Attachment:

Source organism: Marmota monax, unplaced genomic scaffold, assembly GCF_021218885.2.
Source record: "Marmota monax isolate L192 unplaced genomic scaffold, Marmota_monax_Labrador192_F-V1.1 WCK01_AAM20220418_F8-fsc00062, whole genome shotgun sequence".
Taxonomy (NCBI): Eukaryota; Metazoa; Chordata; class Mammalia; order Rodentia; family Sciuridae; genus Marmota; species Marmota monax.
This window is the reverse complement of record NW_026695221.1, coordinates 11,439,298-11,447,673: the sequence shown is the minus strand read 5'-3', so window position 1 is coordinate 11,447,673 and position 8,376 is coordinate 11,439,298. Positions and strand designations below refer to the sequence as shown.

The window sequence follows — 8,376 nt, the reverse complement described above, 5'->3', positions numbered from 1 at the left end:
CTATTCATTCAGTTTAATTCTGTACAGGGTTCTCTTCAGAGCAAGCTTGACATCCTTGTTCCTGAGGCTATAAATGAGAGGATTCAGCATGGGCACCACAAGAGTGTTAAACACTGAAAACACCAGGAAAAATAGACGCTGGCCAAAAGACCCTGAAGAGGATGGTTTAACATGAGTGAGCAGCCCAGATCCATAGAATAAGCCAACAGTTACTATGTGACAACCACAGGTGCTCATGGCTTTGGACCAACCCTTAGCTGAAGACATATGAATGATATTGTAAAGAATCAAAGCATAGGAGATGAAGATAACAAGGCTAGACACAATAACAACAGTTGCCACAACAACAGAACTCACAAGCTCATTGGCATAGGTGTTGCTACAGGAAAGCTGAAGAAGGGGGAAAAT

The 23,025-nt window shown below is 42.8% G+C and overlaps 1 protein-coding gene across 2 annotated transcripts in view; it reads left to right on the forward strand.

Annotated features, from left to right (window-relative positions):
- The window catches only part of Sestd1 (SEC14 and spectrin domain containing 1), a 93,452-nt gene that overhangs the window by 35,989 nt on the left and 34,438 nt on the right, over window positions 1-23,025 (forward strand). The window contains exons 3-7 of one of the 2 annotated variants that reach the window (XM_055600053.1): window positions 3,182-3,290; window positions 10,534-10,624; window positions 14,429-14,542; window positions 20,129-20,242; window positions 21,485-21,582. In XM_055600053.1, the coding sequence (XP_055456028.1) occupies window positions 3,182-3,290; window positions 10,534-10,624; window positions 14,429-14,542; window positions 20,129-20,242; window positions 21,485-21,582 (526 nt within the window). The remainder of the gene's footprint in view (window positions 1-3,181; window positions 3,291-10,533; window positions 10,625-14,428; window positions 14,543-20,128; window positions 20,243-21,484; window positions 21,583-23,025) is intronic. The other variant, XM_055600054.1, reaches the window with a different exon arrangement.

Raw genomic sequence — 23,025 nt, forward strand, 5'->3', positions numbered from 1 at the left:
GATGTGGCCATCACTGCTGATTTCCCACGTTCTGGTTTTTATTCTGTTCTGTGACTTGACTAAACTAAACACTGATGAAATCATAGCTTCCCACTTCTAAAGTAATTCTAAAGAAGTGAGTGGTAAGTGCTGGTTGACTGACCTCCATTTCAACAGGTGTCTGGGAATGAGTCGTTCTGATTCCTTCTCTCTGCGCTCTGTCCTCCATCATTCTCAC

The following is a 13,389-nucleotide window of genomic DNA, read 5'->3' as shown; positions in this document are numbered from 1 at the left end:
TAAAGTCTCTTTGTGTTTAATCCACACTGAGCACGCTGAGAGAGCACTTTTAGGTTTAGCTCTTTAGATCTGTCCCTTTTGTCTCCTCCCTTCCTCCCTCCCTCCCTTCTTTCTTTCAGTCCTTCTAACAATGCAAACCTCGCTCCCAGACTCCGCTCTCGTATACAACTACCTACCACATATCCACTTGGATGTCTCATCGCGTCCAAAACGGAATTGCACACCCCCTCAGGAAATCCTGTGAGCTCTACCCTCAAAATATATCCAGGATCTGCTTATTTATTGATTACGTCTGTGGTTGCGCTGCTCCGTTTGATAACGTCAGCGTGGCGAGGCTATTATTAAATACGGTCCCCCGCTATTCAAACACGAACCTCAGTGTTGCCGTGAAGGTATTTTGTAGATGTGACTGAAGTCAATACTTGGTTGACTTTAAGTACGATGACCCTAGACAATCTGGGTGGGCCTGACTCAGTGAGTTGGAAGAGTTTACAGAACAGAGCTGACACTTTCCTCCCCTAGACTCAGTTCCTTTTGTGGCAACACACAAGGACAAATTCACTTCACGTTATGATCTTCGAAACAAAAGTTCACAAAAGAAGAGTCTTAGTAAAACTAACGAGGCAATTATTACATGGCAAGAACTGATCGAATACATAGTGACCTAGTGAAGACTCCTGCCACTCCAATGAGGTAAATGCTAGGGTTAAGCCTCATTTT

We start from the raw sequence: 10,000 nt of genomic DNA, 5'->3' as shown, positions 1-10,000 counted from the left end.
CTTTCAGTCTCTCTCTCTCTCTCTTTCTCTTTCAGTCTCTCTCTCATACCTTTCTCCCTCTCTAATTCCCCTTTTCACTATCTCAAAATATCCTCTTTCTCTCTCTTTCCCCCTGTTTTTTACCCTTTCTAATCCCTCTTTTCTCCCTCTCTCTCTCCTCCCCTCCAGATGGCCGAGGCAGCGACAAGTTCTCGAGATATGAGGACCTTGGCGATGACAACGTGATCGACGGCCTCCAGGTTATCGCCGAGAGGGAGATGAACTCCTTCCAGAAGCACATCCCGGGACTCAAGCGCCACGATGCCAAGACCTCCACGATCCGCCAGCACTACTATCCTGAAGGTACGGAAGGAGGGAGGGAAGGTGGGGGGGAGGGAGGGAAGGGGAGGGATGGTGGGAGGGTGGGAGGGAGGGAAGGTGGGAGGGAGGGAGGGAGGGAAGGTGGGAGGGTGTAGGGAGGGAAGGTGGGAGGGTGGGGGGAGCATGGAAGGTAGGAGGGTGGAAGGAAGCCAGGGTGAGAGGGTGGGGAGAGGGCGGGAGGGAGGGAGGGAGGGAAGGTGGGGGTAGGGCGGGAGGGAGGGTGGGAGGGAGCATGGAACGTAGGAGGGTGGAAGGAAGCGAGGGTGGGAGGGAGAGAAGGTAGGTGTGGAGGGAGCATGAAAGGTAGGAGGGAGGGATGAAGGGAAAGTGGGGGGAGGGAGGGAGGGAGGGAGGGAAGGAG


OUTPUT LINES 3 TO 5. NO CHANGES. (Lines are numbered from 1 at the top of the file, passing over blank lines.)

Taxonomy (NCBI): Eukaryota; Metazoa; Chordata; class Mammalia; order Rodentia; family Sciuridae; genus Marmota; species Marmota monax.
This window is the reverse complement of record NW_026695221.1, coordinates 11,439,298-11,447,673: the sequence shown is the minus strand read 5'-3', so window position 1 is coordinate 11,447,673 and position 8,376 is coordinate 11,439,298. Positions and strand designations below refer to the sequence as shown.

The window sequence follows — 8,376 nt, the reverse complement described above, 5'->3', positions numbered from 1 at the left end: